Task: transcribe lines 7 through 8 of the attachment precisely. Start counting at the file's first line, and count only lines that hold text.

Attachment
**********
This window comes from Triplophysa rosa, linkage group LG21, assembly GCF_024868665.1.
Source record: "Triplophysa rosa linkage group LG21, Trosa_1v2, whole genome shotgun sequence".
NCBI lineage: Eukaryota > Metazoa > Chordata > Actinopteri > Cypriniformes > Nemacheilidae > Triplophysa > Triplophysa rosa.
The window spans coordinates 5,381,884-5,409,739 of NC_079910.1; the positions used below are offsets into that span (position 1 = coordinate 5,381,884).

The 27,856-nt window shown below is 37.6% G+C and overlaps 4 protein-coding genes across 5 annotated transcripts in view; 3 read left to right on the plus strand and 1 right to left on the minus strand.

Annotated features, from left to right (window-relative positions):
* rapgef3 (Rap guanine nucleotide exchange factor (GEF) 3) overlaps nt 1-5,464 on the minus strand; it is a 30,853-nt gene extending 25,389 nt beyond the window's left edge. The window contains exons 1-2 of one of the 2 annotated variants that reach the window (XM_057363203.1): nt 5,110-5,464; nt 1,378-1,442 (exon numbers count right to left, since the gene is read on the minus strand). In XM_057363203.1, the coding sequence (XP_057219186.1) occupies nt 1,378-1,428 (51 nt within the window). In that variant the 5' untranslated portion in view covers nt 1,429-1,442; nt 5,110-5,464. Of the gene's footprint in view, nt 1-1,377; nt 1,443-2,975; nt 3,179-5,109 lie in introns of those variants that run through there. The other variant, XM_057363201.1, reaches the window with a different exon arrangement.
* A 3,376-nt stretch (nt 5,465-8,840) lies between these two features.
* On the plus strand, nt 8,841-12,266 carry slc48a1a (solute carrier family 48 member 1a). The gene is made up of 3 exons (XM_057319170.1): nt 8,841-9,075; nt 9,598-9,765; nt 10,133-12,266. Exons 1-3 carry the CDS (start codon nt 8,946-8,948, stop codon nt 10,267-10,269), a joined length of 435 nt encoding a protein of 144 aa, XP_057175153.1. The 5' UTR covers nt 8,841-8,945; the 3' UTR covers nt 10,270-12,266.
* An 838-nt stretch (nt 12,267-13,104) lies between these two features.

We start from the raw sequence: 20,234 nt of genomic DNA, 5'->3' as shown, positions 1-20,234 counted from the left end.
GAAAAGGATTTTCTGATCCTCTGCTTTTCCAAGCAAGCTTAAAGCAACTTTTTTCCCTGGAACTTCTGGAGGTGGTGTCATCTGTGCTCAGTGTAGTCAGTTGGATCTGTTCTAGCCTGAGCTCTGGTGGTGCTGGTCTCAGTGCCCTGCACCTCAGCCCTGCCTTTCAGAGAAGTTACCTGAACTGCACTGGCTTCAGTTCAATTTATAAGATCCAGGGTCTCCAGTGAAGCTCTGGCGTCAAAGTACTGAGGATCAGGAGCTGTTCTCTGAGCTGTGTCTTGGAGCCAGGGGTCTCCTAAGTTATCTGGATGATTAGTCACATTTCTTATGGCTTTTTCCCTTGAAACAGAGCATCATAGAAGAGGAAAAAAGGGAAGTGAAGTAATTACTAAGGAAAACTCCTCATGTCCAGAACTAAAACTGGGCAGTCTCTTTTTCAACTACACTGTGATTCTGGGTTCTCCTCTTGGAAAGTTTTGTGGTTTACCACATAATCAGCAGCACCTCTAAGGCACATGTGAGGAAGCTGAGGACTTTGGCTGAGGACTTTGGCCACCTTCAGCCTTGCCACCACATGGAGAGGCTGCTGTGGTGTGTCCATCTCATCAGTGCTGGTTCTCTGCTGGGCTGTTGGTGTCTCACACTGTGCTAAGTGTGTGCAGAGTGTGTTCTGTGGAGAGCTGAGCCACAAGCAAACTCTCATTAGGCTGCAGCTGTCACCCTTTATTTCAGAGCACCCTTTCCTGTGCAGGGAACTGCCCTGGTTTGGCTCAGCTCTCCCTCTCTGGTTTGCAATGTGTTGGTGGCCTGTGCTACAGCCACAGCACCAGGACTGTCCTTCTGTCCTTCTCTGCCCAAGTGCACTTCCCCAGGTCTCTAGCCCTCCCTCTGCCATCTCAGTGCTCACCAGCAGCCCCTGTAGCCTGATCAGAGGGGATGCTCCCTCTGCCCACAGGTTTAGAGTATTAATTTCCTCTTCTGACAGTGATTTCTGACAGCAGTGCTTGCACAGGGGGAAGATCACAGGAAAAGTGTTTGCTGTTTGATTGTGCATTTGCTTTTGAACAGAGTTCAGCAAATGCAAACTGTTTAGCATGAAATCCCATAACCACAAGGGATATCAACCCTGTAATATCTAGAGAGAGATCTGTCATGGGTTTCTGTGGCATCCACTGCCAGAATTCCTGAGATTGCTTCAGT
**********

* rapgef3 (Rap guanine nucleotide exchange factor (GEF) 3) overlaps nt 1-5,464 on the minus strand; it is a 30,853-nt gene extending 25,389 nt beyond the window's left edge. The window contains exons 1-2 of one of the 2 annotated variants that reach the window (XM_057363203.1): nt 5,110-5,464; nt 1,378-1,442 (exon numbers count right to left, since the gene is read on the minus strand). In XM_057363203.1, the coding sequence (XP_057219186.1) occupies nt 1,378-1,428 (51 nt within the window). In that variant the 5' untranslated portion in view covers nt 1,429-1,442; nt 5,110-5,464. Of the gene's footprint in view, nt 1-1,377; nt 1,443-2,975; nt 3,179-5,109 lie in introns of those variants that run through there. The other variant, XM_057363201.1, reaches the window with a different exon arrangement.
* A 3,376-nt stretch (nt 5,465-8,840) lies between these two features.